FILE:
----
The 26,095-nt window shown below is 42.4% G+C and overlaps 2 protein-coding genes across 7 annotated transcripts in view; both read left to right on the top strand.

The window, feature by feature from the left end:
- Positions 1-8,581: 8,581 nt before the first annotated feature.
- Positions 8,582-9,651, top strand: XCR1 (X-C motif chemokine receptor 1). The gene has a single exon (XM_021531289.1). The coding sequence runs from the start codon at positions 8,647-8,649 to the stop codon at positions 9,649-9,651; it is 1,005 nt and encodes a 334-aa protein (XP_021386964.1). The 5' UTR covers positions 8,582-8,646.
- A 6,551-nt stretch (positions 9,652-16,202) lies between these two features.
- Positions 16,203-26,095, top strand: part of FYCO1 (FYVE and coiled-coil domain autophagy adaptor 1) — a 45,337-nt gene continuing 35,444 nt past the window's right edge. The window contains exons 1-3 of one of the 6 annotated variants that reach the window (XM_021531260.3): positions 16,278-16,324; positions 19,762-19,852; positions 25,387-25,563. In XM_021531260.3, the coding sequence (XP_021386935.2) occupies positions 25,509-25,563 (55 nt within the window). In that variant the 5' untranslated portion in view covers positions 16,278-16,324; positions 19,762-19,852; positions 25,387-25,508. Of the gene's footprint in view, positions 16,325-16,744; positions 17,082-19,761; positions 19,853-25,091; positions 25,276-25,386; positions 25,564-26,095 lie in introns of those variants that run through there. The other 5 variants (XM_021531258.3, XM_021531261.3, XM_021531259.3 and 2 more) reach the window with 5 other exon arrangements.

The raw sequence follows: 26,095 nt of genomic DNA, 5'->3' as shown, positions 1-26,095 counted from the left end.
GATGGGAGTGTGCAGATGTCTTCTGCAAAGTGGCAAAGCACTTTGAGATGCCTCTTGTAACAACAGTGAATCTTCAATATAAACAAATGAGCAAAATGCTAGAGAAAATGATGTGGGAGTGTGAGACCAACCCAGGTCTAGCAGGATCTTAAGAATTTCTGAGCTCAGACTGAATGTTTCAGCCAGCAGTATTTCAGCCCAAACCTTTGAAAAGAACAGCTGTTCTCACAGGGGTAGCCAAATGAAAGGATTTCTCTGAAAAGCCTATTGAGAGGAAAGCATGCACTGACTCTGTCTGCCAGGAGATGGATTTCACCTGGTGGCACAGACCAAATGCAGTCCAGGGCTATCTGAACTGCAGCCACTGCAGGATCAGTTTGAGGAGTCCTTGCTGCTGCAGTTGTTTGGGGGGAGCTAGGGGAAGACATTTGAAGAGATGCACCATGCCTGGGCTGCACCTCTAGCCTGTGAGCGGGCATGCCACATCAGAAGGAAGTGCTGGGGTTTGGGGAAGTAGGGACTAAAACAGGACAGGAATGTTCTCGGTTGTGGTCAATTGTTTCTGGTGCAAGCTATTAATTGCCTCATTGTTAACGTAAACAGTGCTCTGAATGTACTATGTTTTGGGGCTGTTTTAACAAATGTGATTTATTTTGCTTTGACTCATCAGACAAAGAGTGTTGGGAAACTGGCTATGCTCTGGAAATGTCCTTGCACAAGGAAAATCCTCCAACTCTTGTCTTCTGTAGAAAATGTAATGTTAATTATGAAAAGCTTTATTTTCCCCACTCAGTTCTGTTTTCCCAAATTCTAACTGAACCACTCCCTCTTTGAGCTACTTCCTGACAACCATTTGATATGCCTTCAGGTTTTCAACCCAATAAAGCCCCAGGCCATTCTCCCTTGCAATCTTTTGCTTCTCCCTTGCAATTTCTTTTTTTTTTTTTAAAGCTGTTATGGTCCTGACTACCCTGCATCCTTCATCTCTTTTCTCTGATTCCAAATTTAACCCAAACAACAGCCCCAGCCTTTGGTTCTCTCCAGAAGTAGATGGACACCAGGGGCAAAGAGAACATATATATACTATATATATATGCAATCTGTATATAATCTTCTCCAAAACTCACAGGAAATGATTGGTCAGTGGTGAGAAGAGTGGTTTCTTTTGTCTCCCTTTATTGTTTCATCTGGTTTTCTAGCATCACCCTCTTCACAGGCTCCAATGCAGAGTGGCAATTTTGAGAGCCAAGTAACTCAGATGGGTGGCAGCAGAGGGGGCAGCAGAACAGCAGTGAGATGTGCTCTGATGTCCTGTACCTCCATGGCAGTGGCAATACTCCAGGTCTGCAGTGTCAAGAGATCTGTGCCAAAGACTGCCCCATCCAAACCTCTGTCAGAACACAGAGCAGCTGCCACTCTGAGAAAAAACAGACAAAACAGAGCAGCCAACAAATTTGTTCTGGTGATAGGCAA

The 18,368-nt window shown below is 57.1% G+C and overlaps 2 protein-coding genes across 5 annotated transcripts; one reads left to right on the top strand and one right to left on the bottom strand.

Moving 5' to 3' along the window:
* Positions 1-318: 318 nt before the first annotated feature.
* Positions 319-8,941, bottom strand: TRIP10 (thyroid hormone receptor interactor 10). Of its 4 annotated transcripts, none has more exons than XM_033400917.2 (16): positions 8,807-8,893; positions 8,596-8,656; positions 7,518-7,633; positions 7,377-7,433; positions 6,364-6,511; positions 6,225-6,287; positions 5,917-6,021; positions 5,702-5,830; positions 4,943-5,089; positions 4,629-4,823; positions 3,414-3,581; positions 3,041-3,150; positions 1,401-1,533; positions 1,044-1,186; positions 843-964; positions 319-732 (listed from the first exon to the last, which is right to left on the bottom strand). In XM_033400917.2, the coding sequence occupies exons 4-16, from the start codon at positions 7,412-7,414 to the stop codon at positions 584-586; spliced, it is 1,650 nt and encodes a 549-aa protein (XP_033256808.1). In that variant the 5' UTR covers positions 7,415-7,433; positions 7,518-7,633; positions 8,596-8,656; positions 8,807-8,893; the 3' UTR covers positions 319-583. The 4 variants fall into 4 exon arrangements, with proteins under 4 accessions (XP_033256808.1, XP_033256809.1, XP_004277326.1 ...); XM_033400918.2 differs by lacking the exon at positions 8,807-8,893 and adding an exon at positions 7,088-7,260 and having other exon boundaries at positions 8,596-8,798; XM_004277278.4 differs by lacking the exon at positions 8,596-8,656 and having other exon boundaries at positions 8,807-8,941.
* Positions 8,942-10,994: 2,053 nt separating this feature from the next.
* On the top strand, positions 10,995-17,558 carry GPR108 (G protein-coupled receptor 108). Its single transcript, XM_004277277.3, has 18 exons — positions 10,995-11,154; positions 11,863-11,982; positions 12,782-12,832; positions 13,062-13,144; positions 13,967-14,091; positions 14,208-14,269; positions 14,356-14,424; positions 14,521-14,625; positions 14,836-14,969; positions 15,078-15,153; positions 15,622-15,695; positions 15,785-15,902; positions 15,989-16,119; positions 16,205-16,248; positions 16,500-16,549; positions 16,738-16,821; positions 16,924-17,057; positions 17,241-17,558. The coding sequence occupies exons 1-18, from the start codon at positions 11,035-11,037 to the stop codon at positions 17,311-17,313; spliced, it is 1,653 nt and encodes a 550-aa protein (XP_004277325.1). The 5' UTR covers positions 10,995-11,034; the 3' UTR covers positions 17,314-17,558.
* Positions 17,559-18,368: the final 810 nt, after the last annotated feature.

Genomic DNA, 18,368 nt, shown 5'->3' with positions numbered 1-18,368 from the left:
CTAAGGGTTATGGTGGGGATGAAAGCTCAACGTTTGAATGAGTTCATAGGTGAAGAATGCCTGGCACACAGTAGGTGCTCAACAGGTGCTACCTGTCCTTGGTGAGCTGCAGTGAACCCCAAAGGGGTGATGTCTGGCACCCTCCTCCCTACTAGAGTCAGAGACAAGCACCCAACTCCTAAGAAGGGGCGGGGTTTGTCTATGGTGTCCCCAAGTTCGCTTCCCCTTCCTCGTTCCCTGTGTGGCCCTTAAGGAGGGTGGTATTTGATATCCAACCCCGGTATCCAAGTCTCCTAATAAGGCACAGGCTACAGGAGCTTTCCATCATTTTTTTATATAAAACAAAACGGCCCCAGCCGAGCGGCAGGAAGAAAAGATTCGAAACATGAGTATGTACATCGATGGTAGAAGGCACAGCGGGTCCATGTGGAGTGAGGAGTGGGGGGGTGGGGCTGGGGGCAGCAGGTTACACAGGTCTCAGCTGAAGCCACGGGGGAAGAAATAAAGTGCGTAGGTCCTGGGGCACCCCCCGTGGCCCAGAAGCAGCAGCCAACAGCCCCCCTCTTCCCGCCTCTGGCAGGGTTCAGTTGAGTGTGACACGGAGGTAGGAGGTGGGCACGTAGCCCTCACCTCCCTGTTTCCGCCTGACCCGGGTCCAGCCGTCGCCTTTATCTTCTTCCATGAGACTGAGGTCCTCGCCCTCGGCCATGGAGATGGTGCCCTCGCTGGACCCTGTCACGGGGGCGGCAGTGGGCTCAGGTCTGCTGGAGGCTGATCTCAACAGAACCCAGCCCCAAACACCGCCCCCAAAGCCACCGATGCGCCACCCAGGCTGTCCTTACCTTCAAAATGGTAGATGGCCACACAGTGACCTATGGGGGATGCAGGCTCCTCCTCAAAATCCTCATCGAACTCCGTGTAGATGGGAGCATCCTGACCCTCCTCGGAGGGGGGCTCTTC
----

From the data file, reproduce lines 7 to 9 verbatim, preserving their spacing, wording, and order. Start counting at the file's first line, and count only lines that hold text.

The raw sequence follows: 26,095 nt of genomic DNA, 5'->3' as shown, positions 1-26,095 counted from the left end.
GATGGGAGTGTGCAGATGTCTTCTGCAAAGTGGCAAAGCACTTTGAGATGCCTCTTGTAACAACAGTGAATCTTCAATATAAACAAATGAGCAAAATGCTAGAGAAAATGATGTGGGAGTGTGAGACCAACCCAGGTCTAGCAGGATCTTAAGAATTTCTGAGCTCAGACTGAATGTTTCAGCCAGCAGTATTTCAGCCCAAACCTTTGAAAAGAACAGCTGTTCTCACAGGGGTAGCCAAATGAAAGGATTTCTCTGAAAAGCCTATTGAGAGGAAAGCATGCACTGACTCTGTCTGCCAGGAGATGGATTTCACCTGGTGGCACAGACCAAATGCAGTCCAGGGCTATCTGAACTGCAGCCACTGCAGGATCAGTTTGAGGAGTCCTTGCTGCTGCAGTTGTTTGGGGGGAGCTAGGGGAAGACATTTGAAGAGATGCACCATGCCTGGGCTGCACCTCTAGCCTGTGAGCGGGCATGCCACATCAGAAGGAAGTGCTGGGGTTTGGGGAAGTAGGGACTAAAACAGGACAGGAATGTTCTCGGTTGTGGTCAATTGTTTCTGGTGCAAGCTATTAATTGCCTCATTGTTAACGTAAACAGTGCTCTGAATGTACTATGTTTTGGGGCTGTTTTAACAAATGTGATTTATTTTGCTTTGACTCATCAGACAAAGAGTGTTGGGAAACTGGCTATGCTCTGGAAATGTCCTTGCACAAGGAAAATCCTCCAACTCTTGTCTTCTGTAGAAAATGTAATGTTAATTATGAAAAGCTTTATTTTCCCCACTCAGTTCTGTTTTCCCAAATTCTAACTGAACCACTCCCTCTTTGAGCTACTTCCTGACAACCATTTGATATGCCTTCAGGTTTTCAACCCAATAAAGCCCCAGGCCATTCTCCCTTGCAATCTTTTGCTTCTCCCTTGCAATTTCTTTTTTTTTTTTTAAAGCTGTTATGGTCCTGACTACCCTGCATCCTTCATCTCTTTTCTCTGATTCCAAATTTAACCCAAACAACAGCCCCAGCCTTTGGTTCTCTCCAGAAGTAGATGGACACCAGGGGCAAAGAGAACATATATATACTATATATATATGCAATCTGTATATAATCTTCTCCAAAACTCACAGGAAATGATTGGTCAGTGGTGAGAAGAGTGGTTTCTTTTGTCTCCCTTTATTGTTTCATCTGGTTTTCTAGCATCACCCTCTTCACAGGCTCCAATGCAGAGTGGCAATTTTGAGAGCCAAGTAACTCAGATGGGTGGCAGCAGAGGGGGCAGCAGAACAGCAGTGAGATGTGCTCTGATGTCCTGTACCTCCATGGCAGTGGCAATACTCCAGGTCTGCAGTGTCAAGAGATCTGTGCCAAAGACTGCCCCATCCAAACCTCTGTCAGAACACAGAGCAGCTGCCACTCTGAGAAAAAACAGACAAAACAGAGCAGCCAACAAATTTGTTCTGGTGATAGGCAA

The 18,368-nt window shown below is 57.1% G+C and overlaps 2 protein-coding genes across 5 annotated transcripts; one reads left to right on the top strand and one right to left on the bottom strand.